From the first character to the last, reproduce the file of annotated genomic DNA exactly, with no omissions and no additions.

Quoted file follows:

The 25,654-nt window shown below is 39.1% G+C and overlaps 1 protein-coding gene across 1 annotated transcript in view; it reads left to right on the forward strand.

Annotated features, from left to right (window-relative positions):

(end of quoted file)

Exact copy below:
The 25,654-nt window shown below is 39.1% G+C and overlaps 1 protein-coding gene across 1 annotated transcript in view; it reads left to right on the forward strand.

Annotated features, from left to right (window-relative positions):